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Deeper Knowledge from an Ocean of Films

| September 29, 2012

A turtle’s impression of Robert De Niro. From the movie, “Turtle: The Incredible Journey.”

For most of the past 10 days I was either watching films about the condition of the oceans or listening to experts on the same subject. What a tremendous education in such a short time.

frank gromling flagler live coastal view columnistFrom September 20 to the 23rd,  I was in Savannah, Ga.,  at Gray’s Reef Ocean Film Festival. In its 10th year, this festival is produced by Gray’s Reef National Marine Sanctuary, one of the sanctuaries featured in a book my publishing house produced with Jean-Michel Cousteau. The festival blends professional and student films in a program spread over several venues in downtown Savannah, including Savannah College of Art & Design’s Trustees Theater and its new Museum of Art. Social events, hosted by Savannah philanthropist Kathryn Levitt, were held at the Telfair Museum and Jepson Center.

At Thursday night’s opening event, I introduced “Turtle: The Incredible Journey,” an international film about the life cycle of a loggerhead turtle. Afterwards, Kris Williams, director of the Georgia Caretta Research Project, and I answered questions from the audience in the packed theater.

On Friday, Emmy Award winning filmmaker Kevin McCarey, who teaches environmental film at Savannah College of Art & Design, signed copies of his just-released first book, Islands Under Fire, in the Gutstein Gallery. Later, he and Keenan Smart, former director of natural history programs for National Geographic, introduced several National Geographic ocean conservation films.

Saturday had ocean protector and educator Jean-Michel Cousteau signing his books about the national marine sanctuaries and his biography about his father, Jacques-Yves Cousteau. That night he thrilled the audience in Trustees Theater with his compelling talk about the importance of the oceans and the deteriorating condition of them he encounters around the world.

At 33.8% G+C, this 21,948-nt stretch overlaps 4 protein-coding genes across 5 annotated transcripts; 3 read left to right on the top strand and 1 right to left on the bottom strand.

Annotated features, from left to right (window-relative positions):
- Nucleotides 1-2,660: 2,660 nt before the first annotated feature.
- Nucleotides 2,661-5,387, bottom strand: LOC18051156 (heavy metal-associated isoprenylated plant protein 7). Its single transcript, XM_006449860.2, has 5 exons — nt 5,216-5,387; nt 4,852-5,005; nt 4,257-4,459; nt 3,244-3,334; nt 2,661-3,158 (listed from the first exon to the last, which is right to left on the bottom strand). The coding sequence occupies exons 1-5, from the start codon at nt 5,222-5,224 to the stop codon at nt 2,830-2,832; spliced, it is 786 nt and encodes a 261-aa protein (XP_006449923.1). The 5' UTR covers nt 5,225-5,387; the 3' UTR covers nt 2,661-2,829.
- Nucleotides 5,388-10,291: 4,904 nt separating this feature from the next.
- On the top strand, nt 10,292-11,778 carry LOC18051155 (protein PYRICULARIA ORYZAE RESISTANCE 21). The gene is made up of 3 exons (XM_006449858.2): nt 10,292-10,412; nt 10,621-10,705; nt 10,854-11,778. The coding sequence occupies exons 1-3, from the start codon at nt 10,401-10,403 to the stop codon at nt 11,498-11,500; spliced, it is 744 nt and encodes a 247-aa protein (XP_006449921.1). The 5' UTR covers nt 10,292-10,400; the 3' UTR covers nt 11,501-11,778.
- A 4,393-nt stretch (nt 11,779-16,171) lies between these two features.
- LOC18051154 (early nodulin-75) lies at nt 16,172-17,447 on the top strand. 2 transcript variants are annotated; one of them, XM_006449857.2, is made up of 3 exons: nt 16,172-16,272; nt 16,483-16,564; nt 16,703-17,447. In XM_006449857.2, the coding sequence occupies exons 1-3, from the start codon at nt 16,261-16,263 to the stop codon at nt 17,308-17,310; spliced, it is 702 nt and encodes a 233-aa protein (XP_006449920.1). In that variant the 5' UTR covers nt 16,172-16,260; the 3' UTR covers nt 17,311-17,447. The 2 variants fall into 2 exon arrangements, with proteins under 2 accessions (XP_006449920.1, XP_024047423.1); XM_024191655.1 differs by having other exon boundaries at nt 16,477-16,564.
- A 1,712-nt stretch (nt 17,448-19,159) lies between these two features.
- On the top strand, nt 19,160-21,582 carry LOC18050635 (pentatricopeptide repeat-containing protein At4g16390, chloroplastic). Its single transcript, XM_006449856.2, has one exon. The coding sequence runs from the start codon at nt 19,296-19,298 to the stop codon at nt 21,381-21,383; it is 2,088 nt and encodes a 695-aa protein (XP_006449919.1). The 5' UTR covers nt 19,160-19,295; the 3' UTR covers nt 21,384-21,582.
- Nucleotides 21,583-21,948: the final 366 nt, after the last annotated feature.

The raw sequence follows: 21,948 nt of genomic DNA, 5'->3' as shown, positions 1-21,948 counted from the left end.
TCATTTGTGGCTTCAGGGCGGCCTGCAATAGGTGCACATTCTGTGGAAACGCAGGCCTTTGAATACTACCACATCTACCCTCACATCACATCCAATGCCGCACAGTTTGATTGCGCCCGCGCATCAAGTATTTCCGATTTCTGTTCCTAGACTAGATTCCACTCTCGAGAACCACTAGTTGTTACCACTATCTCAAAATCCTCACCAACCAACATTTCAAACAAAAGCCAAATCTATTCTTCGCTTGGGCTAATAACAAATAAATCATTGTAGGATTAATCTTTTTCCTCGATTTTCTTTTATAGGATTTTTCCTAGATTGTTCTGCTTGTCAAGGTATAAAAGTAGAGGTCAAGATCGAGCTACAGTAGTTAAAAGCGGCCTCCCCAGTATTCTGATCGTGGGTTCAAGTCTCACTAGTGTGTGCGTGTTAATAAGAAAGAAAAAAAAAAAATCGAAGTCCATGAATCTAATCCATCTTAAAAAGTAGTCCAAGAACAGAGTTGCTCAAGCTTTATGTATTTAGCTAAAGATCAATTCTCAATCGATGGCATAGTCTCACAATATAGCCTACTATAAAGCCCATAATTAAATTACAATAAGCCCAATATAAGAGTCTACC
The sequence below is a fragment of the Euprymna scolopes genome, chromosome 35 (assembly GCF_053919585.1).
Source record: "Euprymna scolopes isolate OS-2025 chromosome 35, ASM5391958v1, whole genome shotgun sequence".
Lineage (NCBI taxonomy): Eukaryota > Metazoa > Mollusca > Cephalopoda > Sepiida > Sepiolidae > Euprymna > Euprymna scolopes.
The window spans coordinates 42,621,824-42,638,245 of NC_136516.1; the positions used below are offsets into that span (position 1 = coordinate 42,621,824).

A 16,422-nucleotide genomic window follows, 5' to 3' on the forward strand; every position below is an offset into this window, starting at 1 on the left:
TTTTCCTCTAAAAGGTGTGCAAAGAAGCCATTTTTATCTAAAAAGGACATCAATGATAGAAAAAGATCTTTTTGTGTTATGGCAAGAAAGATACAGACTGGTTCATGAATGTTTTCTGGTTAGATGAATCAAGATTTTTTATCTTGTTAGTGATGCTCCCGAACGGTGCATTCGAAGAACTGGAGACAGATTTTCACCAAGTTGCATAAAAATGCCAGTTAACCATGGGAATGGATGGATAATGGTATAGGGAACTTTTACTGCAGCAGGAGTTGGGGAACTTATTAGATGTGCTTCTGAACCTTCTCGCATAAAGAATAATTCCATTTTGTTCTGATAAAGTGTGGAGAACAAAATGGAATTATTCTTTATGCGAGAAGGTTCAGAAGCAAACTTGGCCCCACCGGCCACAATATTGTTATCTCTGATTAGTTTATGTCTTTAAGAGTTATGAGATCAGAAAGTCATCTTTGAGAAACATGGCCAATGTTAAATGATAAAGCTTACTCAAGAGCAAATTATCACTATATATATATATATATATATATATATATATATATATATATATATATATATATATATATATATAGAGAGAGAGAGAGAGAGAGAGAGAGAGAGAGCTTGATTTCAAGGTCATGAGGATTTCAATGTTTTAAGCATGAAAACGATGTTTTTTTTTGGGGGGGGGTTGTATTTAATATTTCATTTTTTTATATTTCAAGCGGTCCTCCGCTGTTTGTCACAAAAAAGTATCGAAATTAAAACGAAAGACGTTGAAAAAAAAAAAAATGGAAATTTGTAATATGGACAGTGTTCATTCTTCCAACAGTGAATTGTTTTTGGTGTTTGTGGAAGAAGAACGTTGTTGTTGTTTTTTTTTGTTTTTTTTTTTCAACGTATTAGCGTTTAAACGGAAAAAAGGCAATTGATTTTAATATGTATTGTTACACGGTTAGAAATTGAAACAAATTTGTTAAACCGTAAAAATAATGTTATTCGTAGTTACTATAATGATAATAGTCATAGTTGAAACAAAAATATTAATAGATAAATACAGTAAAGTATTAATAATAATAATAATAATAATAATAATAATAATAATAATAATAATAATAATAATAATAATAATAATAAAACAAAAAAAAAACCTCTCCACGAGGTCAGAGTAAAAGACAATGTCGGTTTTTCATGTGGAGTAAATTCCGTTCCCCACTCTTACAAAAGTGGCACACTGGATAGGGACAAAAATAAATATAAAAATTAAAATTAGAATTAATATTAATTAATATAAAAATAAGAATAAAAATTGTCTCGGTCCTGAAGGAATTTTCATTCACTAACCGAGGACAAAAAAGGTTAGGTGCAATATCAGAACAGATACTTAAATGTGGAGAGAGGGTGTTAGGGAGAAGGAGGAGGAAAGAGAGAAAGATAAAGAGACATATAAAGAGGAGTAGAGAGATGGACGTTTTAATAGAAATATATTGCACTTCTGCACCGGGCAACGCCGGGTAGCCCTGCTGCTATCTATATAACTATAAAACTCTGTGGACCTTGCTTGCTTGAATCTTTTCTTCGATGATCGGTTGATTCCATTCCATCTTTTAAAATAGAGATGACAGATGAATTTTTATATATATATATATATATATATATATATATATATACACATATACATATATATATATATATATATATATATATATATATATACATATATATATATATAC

With just enough time to get home Sunday and pack another bag, I flew Monday morning to Monterey, Calif.,  to attend BLUE Ocean Film Festival, a major international film and conservation event. This was my second appearance at BLUE, as it is called, and my first opportunity in a speaking role. On Tuesday I presented “Films to Books: How to do it without the pain” to a group of film producers. The two-hour program covered the differences and similarities of films and books, and then concentrated on why and how ocean film makers could transition their work into book form, with emphasis on understanding how publishing works and how to avoid industry pitfalls.

At BLUE I re-connected with key players in ocean protection, such as Sylvia Earle, photographer Kip Evans, Director of the National Marine Sanctuaries Dan Basta, and many others. Jean-Michel and I spent more time together and I visited again with his son and daughter, Fabien and Celine, both of whom are following in their father’s and grandfather’s bubbles by doing their own, unique ocean conservation projects.


I attended scores of enlightening presentations and learned more in a few days than one could manage in a semester of college. The opportunity to hear from the experts, and talk with them afterwards, is a special part of film festivals that I really enjoy. I met people who are personally responsible for research and rescue activities around the world. The films on a wide range of subjects were brilliant. My only disappointment was that I could not stay longer because of business requirements.

Earl’s presentation alerted the audience to the federal government’s removal of funds for ocean research from the 2013 fiscal year budget. (NOAA’s research and development budget was cut 3.8 percent, to $552 million.) Earle talked about the underwater Aquarius Project five miles off Key Largo and how a foundation has been created to raise awareness of the importance of Aquarius as an underwater research facility where scientists live and observe marine life up close. The foundation’s mission is to keep funding for Aquarius in the national budget or to raise sufficient private funds to keep operating.

So, what’s the moral of the story? In my opinion, if one is going to be involved in ocean conservation, as I have committed my life, there is no better way to stay current than by going to ocean film festivals. They are venues for knowledge, understanding, networking and, of course, the viewing of beautiful and important films. I am thrilled to have taken the time to attend both festivals and look forward to 2013.

Until next week, be well and do something to protect the oceans, and nature at large.

Frank Gromling is the owner of Ocean Publishing in Flagler Beach. Reach him by email here.

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